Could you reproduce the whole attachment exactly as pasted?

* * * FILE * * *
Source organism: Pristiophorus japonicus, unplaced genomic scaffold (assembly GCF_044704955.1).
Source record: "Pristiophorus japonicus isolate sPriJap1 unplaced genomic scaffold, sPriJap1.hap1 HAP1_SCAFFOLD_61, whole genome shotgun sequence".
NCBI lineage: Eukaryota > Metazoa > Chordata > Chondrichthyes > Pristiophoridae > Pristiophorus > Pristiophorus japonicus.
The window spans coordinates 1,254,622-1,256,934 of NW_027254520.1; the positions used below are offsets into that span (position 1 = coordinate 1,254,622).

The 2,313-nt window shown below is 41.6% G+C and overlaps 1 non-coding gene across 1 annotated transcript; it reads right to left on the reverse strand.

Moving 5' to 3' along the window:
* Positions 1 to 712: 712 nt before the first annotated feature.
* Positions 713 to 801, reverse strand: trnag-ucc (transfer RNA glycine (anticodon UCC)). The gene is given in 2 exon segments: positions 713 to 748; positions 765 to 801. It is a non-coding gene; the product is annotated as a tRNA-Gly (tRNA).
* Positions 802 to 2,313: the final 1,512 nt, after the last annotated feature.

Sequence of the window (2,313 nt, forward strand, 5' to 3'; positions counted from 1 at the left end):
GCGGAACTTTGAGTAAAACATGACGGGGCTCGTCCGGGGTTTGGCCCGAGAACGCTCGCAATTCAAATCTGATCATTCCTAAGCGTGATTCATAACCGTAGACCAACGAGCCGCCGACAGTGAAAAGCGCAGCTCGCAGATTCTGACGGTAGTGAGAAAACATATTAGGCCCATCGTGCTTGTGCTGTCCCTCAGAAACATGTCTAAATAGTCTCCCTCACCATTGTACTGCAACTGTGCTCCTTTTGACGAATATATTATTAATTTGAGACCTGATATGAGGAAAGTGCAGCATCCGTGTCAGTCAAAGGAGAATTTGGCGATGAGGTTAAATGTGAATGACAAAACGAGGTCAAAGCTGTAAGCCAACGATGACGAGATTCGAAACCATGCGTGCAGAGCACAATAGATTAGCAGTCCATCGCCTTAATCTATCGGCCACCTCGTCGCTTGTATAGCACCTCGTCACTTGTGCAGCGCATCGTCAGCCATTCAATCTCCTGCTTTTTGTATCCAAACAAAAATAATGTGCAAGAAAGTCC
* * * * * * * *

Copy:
Source organism: Pristiophorus japonicus, unplaced genomic scaffold (assembly GCF_044704955.1).
Source record: "Pristiophorus japonicus isolate sPriJap1 unplaced genomic scaffold, sPriJap1.hap1 HAP1_SCAFFOLD_61, whole genome shotgun sequence".
NCBI lineage: Eukaryota > Metazoa > Chordata > Chondrichthyes > Pristiophoridae > Pristiophorus > Pristiophorus japonicus.
The window spans coordinates 1,254,622-1,256,934 of NW_027254520.1; the positions used below are offsets into that span (position 1 = coordinate 1,254,622).

The 2,313-nt window shown below is 41.6% G+C and overlaps 1 non-coding gene across 1 annotated transcript; it reads right to left on the reverse strand.

Moving 5' to 3' along the window:
* Positions 1 to 712: 712 nt before the first annotated feature.
* Positions 713 to 801, reverse strand: trnag-ucc (transfer RNA glycine (anticodon UCC)). The gene is given in 2 exon segments: positions 713 to 748; positions 765 to 801. It is a non-coding gene; the product is annotated as a tRNA-Gly (tRNA).
* Positions 802 to 2,313: the final 1,512 nt, after the last annotated feature.

Sequence of the window (2,313 nt, forward strand, 5' to 3'; positions counted from 1 at the left end):
GCGGAACTTTGAGTAAAACATGACGGGGCTCGTCCGGGGTTTGGCCCGAGAACGCTCGCAATTCAAATCTGATCATTCCTAAGCGTGATTCATAACCGTAGACCAACGAGCCGCCGACAGTGAAAAGCGCAGCTCGCAGATTCTGACGGTAGTGAGAAAACATATTAGGCCCATCGTGCTTGTGCTGTCCCTCAGAAACATGTCTAAATAGTCTCCCTCACCATTGTACTGCAACTGTGCTCCTTTTGACGAATATATTATTAATTTGAGACCTGATATGAGGAAAGTGCAGCATCCGTGTCAGTCAAAGGAGAATTTGGCGATGAGGTTAAATGTGAATGACAAAACGAGGTCAAAGCTGTAAGCCAACGATGACGAGATTCGAAACCATGCGTGCAGAGCACAATAGATTAGCAGTCCATCGCCTTAATCTATCGGCCACCTCGTCGCTTGTATAGCACCTCGTCACTTGTGCAGCGCATCGTCAGCCATTCAATCTCCTGCTTTTTGTATCCAAACAAAAATAATGTGCAAGAAAGTCC